Every night, Sheila Wallace would regularly walk her dog in McGowan Park not far from her home. When she set out on that cold January night 4 years ago this fifty-eight-year-old Cleveland resident had no idea it would be her last. She was shot down in cold blood for no apparent reason just steps from her front door.
The ruthless crime sent immediate shockwaves through the close-knit community.
As the months ticked on by the case went cold. Police could not point to a motive, there were few leads to pursue, and the shooter remained on the loose. All of these facts made Sheila Wallace’s tragic death that much more agonizing for her family not knowing why, or who may have done this. A year and a half later, Dan DeRoos, a Cleveland 19 News reporter captured the anguish of Sheila’s daughter and the emotional pleas by community members to bring the killer to justice (watch the below video).
Yet, in April of 2019, only a few months after the McGowan Park homicide a police officer witnessed a shooting in the Stockyards neighborhood of Cleveland. The officer gave chase of the suspect who was in a stolen pickup truck. The vehicle ultimately crashed near the Metroparks Zoo, and the fleeing felon, later identified as DaJuan Evens, tossed a Glock 9mm from his vehicle. Luckily, a good Samaritan would later turn the crime gun into the police to be processed through the Cuyahooga County Regional Forensics Science Laboratory. A test fire passed through the recovered Glock and its corresponding image would be searched through the ATF’s National Integrated Ballistic Information Network (NIBIN) for a possible match.
NIBIN did not disappoint. From this NIBIN query the lab determined that the same gun used in this apparently isolated shooting in the Stockyards neighborhood was the same one used to kill Sheila in McGowan Park less than 5 miles away. Armed with this new information, it was not long before investigators could leverage additional crime gun intelligence (CGI) practices, in this case DNA, to match the gun to DaJuan Evens.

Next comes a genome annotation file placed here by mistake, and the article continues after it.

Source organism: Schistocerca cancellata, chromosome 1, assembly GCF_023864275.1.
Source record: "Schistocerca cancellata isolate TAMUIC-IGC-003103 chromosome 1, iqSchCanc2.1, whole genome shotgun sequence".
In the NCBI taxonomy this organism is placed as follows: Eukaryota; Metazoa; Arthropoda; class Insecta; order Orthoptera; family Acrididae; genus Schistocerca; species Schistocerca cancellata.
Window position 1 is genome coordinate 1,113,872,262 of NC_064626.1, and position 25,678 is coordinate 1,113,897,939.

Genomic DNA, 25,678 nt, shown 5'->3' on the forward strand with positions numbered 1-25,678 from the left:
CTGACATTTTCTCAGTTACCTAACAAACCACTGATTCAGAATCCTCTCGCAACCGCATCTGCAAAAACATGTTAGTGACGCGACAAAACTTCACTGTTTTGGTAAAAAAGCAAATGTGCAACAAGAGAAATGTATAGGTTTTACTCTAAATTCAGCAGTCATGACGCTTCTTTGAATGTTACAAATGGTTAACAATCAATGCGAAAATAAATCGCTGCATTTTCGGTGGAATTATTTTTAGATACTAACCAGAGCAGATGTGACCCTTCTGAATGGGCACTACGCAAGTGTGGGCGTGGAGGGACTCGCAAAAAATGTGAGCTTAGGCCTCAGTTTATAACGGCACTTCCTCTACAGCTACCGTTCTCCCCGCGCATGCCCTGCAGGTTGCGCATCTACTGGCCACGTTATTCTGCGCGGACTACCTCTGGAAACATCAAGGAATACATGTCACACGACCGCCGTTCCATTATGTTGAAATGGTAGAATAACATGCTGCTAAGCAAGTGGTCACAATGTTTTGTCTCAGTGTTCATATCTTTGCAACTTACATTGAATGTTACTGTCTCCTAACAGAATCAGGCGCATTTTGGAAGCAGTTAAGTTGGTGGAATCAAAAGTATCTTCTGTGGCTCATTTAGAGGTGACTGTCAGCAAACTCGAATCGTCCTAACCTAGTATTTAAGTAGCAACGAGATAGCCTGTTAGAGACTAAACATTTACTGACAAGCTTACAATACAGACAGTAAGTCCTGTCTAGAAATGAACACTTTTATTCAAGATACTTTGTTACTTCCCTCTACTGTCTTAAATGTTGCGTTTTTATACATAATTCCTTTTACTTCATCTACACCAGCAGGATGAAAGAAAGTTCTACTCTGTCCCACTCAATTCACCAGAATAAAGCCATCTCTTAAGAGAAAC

In 2019, access to NIBIN in Ohio was far more limited than it is today and its prominence as a crime-fighting tool was not as well known, so it would not be uncommon for the CGI processes to be slowed down. Today, thanks to the efforts of Governor Mike DeWine's Ballistic Testing initiative supported by Federal and state grant monies needed to fund crime gun intelligence centers and access to NIBIN, Ohio has increased its capabilities to combat violent crime.
In May of 2023, the 22-year-old DaJuan Evens was indicted for the 2019 murder of Sheila Wallace. He killed her just because their paths happened to cross.
Solving a crime is sometimes described as solving a puzzle. Yet, unlike those puzzles we dump out of a box and the pieces are readily apparent, crimes often require investigators to first search for and then recognize the puzzle pieces themselves before trying to fit them together. “Dissectologists” – the term used to describe jigsaw puzzle solvers – often debate as to which piece is more important whether that being corner pieces or center pieces. Having worked on plenty of puzzles in my lifetime it has become obvious that the best puzzle piece surprisingly is actually the cover of the box in which the puzzle comes. The cover depicts the finished puzzle – the big picture.
NIBIN, through the Integrated Ballistic Identification System technologies, provides investigators with the big picture. Today, there are over 310 NIBIN sites nationwide, each acquiring ballistic images associated with recovered crime guns and crime scenes from the Atlantic to the Pacific oceans. This library of images offers gumshoes across the nation more opportunities to quickly sort through all of the potential puzzle pieces related to shootings and focus on those pieces that relate to the cases in question. NIBIN associates shooting events to other shooting events, or the links between a recovered gun to a shooting event as was the case with the McGowan Park homicide.
While a NIBIN lead alone does not distinguish, determine, or decide who the shooter is, it provides the best match – ballistically - of the associations between crimes, crime guns, and those who unlawfully possess them. It is a step forward for investigators who can continue to advance the investigation by leveraging the power of other investigative tools and processes, such as DNA, trace evidence, video intelligence, acoustic detection information, and other data, to complete the puzzle.
While Sheila Wallace will be deeply missed, it was the power of NIBIN that was able to offer justice and resolution to her heartbroken family while restoring a sense of peace to a fearful community by aiding the police and forensic experts in connecting all the pieces of the puzzle – resulting in good police work and a greater capacity to leverage forensic crime gun intelligence.